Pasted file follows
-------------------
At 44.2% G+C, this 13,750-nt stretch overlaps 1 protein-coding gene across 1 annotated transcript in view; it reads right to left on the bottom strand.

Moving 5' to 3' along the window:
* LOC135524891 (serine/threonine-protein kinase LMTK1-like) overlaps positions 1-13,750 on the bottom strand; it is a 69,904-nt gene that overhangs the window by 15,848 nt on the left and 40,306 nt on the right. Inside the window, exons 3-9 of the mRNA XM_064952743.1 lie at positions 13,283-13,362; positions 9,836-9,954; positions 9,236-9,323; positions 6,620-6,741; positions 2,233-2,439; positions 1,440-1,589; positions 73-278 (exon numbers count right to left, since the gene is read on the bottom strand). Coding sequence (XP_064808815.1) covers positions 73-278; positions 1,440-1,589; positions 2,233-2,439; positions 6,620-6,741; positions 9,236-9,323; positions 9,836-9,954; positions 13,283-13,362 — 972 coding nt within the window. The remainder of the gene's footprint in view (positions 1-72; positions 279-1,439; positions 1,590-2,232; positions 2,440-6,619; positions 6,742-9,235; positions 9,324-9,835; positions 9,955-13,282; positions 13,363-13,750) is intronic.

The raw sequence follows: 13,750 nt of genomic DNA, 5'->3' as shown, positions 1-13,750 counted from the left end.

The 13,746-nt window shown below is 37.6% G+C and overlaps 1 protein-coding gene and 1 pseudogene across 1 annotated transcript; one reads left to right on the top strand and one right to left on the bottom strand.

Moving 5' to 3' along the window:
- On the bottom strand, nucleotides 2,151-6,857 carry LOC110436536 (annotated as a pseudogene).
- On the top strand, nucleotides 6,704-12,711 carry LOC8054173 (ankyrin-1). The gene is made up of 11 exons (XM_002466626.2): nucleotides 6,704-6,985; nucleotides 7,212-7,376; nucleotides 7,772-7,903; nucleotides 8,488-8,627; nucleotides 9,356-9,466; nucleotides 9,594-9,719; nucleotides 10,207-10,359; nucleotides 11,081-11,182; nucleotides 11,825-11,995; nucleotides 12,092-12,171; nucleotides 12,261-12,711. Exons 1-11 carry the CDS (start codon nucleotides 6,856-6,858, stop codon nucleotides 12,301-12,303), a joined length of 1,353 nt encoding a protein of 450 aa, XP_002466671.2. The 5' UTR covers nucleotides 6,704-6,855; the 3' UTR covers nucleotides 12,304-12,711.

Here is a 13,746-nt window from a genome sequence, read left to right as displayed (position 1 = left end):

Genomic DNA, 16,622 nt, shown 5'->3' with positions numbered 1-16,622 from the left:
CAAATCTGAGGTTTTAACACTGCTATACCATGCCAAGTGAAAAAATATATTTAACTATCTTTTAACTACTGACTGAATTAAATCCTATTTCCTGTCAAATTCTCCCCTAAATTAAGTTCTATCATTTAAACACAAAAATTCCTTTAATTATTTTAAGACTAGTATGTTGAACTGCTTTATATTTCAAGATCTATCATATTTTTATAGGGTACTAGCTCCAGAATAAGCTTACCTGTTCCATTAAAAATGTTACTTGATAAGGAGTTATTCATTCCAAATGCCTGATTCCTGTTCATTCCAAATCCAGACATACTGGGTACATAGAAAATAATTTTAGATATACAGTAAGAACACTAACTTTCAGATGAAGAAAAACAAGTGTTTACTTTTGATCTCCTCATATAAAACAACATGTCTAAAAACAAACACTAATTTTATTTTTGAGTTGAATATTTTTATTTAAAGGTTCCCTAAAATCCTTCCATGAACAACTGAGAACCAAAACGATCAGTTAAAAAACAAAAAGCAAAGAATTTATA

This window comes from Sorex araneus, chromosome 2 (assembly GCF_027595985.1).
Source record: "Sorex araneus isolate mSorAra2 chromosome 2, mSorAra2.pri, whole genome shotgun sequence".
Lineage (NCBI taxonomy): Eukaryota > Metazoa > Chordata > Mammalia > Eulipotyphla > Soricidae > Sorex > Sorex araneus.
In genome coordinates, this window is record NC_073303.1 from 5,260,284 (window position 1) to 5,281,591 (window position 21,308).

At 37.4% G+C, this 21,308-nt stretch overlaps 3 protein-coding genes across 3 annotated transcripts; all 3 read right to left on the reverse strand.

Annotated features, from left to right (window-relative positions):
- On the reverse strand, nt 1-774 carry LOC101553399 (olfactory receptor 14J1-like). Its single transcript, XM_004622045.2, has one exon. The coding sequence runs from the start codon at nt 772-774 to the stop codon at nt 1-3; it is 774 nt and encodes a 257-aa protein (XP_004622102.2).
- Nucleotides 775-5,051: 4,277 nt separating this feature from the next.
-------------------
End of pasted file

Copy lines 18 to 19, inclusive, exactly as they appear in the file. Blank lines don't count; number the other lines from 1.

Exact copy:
- On the reverse strand, nt 1-774 carry LOC101553399 (olfactory receptor 14J1-like). Its single transcript, XM_004622045.2, has one exon. The coding sequence runs from the start codon at nt 772-774 to the stop codon at nt 1-3; it is 774 nt and encodes a 257-aa protein (XP_004622102.2).
- Nucleotides 775-5,051: 4,277 nt separating this feature from the next.